Redding and those three recording artists combined strength, sensuality and the unpredictable.

It’s fascinating to see how far Redding came from when he emerged in 1962. Redding stood still onstage while typically belting out polite ballads two years before the British Invasion. As time passed, however, Redding mastered delivering fiery, up-tempo songs. Redding developed his own style onstage, often pumping his fists and marching to his own beat.

Redding was quite a contrast from the polished Black singers who emerged from Berry Gordy’s Motown hit factory. Redding was exciting and he morphed from album to album.

Fans can’t help but wonder how the Rock & Roll Hall of Famer would have changed the world of music just like how it’s curious how Jimi Hendrix or the late Kurt Cobain would have altered their respective scenes.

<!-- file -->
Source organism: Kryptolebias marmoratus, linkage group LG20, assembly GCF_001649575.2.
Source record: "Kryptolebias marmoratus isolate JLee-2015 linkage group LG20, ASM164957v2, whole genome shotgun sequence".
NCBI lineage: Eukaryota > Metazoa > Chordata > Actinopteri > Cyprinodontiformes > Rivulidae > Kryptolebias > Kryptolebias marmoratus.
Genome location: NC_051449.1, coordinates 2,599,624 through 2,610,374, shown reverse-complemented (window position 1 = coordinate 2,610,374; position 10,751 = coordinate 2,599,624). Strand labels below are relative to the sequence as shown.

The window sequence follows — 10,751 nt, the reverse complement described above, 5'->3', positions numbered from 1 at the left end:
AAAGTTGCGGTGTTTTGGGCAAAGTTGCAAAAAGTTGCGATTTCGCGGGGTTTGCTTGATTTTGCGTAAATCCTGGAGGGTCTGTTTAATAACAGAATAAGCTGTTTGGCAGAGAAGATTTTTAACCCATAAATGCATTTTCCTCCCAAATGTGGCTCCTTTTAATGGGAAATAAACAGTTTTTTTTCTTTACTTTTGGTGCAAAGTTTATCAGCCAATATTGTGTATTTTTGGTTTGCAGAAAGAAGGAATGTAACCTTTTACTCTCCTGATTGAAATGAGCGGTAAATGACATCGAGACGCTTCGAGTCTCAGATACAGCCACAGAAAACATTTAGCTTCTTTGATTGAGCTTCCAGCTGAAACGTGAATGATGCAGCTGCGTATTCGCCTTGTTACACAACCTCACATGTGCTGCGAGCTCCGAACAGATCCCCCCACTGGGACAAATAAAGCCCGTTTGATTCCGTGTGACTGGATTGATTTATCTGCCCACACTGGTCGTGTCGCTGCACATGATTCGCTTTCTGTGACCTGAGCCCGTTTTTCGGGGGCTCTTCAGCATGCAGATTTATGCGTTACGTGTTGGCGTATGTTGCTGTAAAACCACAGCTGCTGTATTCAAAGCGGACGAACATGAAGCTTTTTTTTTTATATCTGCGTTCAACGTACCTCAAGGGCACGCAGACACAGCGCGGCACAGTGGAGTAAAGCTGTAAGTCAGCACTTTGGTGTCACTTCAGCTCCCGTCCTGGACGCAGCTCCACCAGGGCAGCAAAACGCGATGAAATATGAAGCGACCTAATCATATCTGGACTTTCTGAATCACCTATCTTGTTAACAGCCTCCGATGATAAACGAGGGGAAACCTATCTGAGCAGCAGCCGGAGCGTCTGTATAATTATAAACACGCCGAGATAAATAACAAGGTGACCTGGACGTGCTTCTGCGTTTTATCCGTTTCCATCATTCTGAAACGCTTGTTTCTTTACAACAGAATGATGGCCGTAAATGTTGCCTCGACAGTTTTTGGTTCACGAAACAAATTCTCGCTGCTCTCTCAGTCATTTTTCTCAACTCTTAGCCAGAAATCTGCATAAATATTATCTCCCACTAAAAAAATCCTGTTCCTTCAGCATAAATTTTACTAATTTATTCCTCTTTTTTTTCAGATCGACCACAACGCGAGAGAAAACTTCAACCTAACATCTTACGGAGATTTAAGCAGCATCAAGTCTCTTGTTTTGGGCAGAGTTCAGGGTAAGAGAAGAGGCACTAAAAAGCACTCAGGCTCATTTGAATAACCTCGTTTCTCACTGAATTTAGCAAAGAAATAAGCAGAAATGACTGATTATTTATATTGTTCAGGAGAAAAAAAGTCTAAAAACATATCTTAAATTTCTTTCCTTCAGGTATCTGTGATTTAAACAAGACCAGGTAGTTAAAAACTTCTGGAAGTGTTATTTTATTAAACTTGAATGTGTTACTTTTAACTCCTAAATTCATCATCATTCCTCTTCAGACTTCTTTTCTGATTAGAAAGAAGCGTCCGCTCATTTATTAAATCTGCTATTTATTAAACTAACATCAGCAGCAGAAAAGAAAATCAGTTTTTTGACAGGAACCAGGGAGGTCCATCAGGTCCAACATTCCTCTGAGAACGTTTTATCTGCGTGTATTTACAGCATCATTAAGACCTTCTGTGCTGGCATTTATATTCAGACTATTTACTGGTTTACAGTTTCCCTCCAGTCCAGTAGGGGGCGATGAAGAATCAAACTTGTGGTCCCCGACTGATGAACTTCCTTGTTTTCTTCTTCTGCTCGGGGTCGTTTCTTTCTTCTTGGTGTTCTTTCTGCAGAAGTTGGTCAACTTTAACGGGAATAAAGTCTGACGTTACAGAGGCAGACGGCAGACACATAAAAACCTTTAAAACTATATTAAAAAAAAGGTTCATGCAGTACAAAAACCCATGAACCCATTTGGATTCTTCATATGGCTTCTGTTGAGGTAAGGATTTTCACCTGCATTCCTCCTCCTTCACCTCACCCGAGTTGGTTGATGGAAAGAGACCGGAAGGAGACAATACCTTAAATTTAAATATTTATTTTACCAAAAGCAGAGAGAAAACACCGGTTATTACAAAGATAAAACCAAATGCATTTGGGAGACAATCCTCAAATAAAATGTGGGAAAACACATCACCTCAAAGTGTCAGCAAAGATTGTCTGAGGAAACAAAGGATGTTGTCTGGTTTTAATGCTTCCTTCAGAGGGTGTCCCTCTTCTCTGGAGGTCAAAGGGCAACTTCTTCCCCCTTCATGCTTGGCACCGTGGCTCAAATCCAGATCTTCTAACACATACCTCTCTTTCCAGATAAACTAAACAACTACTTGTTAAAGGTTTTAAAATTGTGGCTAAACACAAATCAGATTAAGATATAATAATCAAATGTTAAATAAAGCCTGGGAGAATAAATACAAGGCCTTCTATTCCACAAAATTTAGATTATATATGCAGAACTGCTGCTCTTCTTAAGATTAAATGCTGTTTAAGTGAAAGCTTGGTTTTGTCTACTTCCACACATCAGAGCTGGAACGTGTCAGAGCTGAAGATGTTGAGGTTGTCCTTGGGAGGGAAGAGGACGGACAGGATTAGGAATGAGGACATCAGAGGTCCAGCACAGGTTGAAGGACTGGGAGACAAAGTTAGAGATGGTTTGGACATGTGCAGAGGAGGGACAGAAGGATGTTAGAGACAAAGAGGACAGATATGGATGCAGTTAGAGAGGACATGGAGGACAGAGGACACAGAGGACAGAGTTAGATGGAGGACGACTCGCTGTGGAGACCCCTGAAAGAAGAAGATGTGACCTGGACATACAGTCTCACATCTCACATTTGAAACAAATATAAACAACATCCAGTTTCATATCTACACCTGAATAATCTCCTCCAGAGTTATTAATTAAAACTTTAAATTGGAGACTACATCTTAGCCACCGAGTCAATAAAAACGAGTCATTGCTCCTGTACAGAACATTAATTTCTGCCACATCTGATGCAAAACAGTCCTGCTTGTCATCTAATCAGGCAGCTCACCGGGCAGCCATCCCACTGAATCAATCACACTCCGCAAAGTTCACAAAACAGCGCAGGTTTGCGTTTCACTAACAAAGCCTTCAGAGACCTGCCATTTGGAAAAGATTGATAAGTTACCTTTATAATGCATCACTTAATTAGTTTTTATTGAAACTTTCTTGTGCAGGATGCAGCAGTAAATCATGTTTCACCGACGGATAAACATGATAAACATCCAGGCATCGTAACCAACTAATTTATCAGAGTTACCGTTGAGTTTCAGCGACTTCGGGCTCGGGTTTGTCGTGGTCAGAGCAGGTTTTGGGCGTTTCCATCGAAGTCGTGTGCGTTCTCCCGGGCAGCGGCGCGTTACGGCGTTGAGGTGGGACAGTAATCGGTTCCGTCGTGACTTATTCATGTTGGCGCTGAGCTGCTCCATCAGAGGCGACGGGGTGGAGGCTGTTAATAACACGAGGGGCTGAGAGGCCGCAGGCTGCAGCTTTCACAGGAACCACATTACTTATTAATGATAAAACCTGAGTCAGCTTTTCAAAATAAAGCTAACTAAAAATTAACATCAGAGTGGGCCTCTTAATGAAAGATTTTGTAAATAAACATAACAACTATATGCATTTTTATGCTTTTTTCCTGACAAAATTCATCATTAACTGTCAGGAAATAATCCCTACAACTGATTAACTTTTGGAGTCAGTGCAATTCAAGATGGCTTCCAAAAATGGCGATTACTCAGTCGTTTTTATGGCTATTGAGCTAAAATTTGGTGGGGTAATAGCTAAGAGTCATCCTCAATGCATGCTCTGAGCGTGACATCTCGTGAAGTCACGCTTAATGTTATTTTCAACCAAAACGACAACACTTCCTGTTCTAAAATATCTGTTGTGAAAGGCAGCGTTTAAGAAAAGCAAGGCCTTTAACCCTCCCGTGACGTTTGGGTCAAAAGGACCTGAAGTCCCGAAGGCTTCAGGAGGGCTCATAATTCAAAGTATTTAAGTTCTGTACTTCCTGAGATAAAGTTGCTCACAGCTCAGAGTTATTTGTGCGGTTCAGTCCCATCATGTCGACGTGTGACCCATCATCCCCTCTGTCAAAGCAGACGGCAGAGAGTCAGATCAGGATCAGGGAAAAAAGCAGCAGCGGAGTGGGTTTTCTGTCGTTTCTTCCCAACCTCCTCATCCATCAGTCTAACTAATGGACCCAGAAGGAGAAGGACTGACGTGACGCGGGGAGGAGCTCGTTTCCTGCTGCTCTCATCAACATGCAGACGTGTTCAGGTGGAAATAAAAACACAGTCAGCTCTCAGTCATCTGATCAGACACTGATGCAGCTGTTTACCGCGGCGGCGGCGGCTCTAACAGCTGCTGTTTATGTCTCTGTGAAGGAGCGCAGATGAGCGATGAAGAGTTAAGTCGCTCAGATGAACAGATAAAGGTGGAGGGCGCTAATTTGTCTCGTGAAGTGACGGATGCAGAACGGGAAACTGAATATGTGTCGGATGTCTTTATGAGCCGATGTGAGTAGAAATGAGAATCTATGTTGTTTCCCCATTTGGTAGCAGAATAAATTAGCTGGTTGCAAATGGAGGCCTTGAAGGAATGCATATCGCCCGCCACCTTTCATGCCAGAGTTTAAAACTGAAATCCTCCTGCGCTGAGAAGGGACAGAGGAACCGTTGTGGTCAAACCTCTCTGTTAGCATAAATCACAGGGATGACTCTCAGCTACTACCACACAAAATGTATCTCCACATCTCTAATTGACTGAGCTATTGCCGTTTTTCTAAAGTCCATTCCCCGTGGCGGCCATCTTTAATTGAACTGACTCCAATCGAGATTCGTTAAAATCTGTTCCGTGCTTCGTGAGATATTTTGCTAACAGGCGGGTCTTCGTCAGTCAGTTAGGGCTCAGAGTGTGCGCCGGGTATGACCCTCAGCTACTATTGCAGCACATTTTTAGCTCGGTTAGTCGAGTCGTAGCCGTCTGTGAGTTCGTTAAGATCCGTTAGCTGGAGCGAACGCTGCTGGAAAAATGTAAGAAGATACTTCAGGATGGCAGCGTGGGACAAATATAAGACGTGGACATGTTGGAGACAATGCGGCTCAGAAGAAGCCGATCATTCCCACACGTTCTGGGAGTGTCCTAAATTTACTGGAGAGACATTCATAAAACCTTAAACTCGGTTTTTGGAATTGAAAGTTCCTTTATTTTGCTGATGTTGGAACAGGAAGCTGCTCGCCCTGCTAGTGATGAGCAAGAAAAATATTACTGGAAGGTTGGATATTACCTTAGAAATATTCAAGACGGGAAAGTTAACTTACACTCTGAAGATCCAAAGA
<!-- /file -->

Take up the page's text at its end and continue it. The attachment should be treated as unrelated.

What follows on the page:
But there’s also another way to look at Redding and to just be happy that he existed and placed his stamp on the world of music.

Redding hasn’t been forgotten and that’s not just due to the 8 million plays of “(Sittin’ on) The Dock of the Bay.” Robert Glasper and Mickey Guyton played a tribute concert to Redding on Sept. 9 and 10 to mark the soul icon’s 81st birthday. The concert in Macon, Georgia, was a fundraiser to benefit the future Otis Redding Center for the Arts, which will further support the foundation’s mission to empower, enrich and motivate youth through education programs involving music, writing and instrumentation.

Even though 55 years have passed since Redding’s death, the gifted singer-songwriter will continue to influence future musicians.